Now here’s what an open-minded, agreeable city council can do. In this case, that would be the Raleigh City Council, which faced what could have become a long-lasting, contentious issue over noise and neighbors in the Glenwood South district.
That area has become a “hot” entertainment and restaurant venue in recent years, and there seems to be no end in sight for the growth in its popularity. Apartments and condos already are full and more are coming, and the area is home to some music venues.
Result: a surge of development in an area where few would have believed such a transformation possible prior to the 2000s. But with the boom came...well, a literal boom of sorts. Noise has become a conflict. It happens when entertainment venues get going and fill with people, but it bothers residents who moved to Glenwood South for the urban experience.
Some council members reasonably pointed out, when the noise conflicts first surfaced, that those who live in such an area should expect a greater-than-normal level of noise. In a way, it’s part of the experience. (Ask anyone who lives in a major city with an active core.)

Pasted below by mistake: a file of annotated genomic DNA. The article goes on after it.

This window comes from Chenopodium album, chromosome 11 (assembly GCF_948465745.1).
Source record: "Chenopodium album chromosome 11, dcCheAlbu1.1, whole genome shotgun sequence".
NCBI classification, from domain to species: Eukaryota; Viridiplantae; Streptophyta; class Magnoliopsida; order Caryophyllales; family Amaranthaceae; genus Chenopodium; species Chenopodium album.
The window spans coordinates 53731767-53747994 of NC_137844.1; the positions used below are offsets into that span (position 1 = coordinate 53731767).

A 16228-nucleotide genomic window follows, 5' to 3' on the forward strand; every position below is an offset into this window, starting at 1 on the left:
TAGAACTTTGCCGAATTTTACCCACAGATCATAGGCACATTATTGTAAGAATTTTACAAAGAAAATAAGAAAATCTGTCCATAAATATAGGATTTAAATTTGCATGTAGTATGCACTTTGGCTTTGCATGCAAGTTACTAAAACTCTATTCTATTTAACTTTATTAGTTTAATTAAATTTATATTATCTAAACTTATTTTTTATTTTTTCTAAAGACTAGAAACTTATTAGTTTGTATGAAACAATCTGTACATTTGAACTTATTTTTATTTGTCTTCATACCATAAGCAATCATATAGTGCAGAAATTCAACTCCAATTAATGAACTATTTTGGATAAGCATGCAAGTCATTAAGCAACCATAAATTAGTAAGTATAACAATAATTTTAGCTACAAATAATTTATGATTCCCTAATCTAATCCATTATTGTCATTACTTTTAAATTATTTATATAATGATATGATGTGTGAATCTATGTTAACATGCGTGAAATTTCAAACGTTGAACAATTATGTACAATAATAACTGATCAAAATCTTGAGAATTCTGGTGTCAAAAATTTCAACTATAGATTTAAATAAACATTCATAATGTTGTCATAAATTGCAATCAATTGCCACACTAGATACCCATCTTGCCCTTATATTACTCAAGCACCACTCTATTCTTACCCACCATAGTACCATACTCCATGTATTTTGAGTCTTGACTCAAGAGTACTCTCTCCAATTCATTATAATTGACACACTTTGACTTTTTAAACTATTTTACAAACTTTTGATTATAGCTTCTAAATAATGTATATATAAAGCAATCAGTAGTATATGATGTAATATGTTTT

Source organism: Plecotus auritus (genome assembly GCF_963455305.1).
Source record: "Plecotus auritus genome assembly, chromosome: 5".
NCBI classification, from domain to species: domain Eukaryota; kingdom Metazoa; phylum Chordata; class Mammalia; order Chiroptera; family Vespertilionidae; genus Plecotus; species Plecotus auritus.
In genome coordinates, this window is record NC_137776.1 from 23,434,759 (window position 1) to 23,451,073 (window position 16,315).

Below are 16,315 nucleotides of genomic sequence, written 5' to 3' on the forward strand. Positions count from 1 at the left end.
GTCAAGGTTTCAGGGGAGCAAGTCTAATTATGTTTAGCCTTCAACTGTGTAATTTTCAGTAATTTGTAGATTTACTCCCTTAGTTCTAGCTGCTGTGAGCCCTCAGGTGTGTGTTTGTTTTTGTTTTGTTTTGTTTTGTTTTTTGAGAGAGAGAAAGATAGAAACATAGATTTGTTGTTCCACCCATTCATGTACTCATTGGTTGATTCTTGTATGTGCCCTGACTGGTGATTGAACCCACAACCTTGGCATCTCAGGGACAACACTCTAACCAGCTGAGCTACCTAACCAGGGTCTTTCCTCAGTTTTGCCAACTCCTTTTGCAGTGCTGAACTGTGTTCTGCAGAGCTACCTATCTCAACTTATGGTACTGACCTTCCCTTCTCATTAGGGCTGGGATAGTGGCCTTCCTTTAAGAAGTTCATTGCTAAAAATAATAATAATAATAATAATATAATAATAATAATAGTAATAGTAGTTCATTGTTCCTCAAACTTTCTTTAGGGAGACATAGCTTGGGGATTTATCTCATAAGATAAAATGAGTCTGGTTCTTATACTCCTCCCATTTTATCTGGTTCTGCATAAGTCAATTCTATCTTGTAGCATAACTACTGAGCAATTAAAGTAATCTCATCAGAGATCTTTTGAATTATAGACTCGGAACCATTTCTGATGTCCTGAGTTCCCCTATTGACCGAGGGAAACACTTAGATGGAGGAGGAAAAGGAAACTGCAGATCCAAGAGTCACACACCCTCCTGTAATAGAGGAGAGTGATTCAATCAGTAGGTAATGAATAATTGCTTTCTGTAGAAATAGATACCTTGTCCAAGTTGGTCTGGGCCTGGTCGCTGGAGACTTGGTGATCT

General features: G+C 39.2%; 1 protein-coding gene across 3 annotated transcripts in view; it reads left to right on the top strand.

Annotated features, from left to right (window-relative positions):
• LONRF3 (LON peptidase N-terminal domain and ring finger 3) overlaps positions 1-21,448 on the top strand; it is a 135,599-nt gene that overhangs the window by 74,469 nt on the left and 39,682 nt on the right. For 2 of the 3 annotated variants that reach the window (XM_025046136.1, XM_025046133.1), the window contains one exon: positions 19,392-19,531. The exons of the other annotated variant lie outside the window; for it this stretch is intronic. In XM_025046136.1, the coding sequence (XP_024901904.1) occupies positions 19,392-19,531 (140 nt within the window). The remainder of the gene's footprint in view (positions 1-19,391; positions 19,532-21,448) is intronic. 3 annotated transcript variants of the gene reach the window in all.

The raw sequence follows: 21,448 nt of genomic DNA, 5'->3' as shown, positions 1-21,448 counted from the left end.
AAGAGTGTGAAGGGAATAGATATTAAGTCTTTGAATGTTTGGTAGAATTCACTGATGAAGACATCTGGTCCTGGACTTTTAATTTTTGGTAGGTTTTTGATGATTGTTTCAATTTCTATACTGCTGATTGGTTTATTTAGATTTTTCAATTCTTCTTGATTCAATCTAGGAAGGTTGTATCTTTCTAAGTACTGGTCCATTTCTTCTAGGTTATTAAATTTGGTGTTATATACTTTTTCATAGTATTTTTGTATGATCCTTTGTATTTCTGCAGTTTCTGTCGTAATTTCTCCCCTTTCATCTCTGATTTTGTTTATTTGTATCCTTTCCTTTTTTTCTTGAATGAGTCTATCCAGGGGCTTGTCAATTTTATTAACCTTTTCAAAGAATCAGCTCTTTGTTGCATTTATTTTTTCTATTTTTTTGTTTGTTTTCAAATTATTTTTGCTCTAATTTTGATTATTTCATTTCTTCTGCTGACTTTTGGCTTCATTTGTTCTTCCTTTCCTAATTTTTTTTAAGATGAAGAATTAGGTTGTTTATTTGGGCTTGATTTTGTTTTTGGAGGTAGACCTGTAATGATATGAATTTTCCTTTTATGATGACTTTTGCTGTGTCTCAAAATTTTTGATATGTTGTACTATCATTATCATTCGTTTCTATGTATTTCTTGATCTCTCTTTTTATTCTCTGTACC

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That said, council members rightly recognized that there needs to be a balance of some kind, or at least a way for residents and business owners to share a space without going at each other.
So now, in a pilot program, the city of Raleigh is actually going to make it easier for business owners to get permits for outdoor music or to leave doors and window open, with the understanding that there will be measurable noise limits. However, those businesses that produce the noise will have to have a contact person around during hours of operation and the city will have a system for tracking complaints.
This is a wise decision from a city council that actually listened to all sides.